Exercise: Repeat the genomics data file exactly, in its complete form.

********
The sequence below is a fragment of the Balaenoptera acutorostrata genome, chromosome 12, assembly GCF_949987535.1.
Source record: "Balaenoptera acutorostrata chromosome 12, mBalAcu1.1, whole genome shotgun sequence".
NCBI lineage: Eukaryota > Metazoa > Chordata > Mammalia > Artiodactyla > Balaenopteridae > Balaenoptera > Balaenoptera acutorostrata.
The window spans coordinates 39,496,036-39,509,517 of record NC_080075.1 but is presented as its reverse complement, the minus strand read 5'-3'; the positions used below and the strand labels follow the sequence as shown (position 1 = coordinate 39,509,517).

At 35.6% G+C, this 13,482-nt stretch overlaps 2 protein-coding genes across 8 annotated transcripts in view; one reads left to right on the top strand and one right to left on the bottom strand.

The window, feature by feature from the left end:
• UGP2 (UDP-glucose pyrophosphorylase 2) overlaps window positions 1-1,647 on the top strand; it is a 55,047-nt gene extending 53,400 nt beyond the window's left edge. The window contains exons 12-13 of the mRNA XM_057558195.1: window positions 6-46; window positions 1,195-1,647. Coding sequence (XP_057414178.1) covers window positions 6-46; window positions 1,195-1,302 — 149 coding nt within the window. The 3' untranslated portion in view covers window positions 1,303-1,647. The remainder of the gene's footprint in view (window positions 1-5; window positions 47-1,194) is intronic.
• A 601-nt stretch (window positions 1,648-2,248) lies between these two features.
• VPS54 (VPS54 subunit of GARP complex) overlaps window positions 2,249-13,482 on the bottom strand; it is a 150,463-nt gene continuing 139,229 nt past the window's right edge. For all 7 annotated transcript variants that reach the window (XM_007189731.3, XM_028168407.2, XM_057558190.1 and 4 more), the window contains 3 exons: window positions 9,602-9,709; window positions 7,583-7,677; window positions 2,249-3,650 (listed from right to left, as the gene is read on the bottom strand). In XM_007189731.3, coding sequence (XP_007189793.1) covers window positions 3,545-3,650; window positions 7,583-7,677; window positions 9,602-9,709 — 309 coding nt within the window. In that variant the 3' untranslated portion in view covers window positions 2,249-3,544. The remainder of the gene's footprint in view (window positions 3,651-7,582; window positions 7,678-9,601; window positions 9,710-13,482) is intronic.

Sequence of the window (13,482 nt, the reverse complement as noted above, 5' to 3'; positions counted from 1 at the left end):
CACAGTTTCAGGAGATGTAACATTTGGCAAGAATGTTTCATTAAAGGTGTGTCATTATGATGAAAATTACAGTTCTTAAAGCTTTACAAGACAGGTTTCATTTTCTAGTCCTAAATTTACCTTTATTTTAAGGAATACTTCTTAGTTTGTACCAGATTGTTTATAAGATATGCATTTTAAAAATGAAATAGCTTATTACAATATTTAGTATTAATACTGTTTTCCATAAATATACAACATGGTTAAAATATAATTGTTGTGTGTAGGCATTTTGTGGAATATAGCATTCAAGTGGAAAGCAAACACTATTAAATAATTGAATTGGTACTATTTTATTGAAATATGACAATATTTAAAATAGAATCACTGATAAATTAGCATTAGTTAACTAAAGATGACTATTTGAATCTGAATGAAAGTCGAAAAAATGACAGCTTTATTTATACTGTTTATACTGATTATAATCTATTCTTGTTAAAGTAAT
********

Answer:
The sequence below is a fragment of the Balaenoptera acutorostrata genome, chromosome 12, assembly GCF_949987535.1.
Source record: "Balaenoptera acutorostrata chromosome 12, mBalAcu1.1, whole genome shotgun sequence".
NCBI lineage: Eukaryota > Metazoa > Chordata > Mammalia > Artiodactyla > Balaenopteridae > Balaenoptera > Balaenoptera acutorostrata.
The window spans coordinates 39,496,036-39,509,517 of record NC_080075.1 but is presented as its reverse complement, the minus strand read 5'-3'; the positions used below and the strand labels follow the sequence as shown (position 1 = coordinate 39,509,517).

At 35.6% G+C, this 13,482-nt stretch overlaps 2 protein-coding genes across 8 annotated transcripts in view; one reads left to right on the top strand and one right to left on the bottom strand.

The window, feature by feature from the left end:
• UGP2 (UDP-glucose pyrophosphorylase 2) overlaps window positions 1-1,647 on the top strand; it is a 55,047-nt gene extending 53,400 nt beyond the window's left edge. The window contains exons 12-13 of the mRNA XM_057558195.1: window positions 6-46; window positions 1,195-1,647. Coding sequence (XP_057414178.1) covers window positions 6-46; window positions 1,195-1,302 — 149 coding nt within the window. The 3' untranslated portion in view covers window positions 1,303-1,647. The remainder of the gene's footprint in view (window positions 1-5; window positions 47-1,194) is intronic.
• A 601-nt stretch (window positions 1,648-2,248) lies between these two features.
• VPS54 (VPS54 subunit of GARP complex) overlaps window positions 2,249-13,482 on the bottom strand; it is a 150,463-nt gene continuing 139,229 nt past the window's right edge. For all 7 annotated transcript variants that reach the window (XM_007189731.3, XM_028168407.2, XM_057558190.1 and 4 more), the window contains 3 exons: window positions 9,602-9,709; window positions 7,583-7,677; window positions 2,249-3,650 (listed from right to left, as the gene is read on the bottom strand). In XM_007189731.3, coding sequence (XP_007189793.1) covers window positions 3,545-3,650; window positions 7,583-7,677; window positions 9,602-9,709 — 309 coding nt within the window. In that variant the 3' untranslated portion in view covers window positions 2,249-3,544. The remainder of the gene's footprint in view (window positions 3,651-7,582; window positions 7,678-9,601; window positions 9,710-13,482) is intronic.

Sequence of the window (13,482 nt, the reverse complement as noted above, 5' to 3'; positions counted from 1 at the left end):
CACAGTTTCAGGAGATGTAACATTTGGCAAGAATGTTTCATTAAAGGTGTGTCATTATGATGAAAATTACAGTTCTTAAAGCTTTACAAGACAGGTTTCATTTTCTAGTCCTAAATTTACCTTTATTTTAAGGAATACTTCTTAGTTTGTACCAGATTGTTTATAAGATATGCATTTTAAAAATGAAATAGCTTATTACAATATTTAGTATTAATACTGTTTTCCATAAATATACAACATGGTTAAAATATAATTGTTGTGTGTAGGCATTTTGTGGAATATAGCATTCAAGTGGAAAGCAAACACTATTAAATAATTGAATTGGTACTATTTTATTGAAATATGACAATATTTAAAATAGAATCACTGATAAATTAGCATTAGTTAACTAAAGATGACTATTTGAATCTGAATGAAAGTCGAAAAAATGACAGCTTTATTTATACTGTTTATACTGATTATAATCTATTCTTGTTAAAGTAAT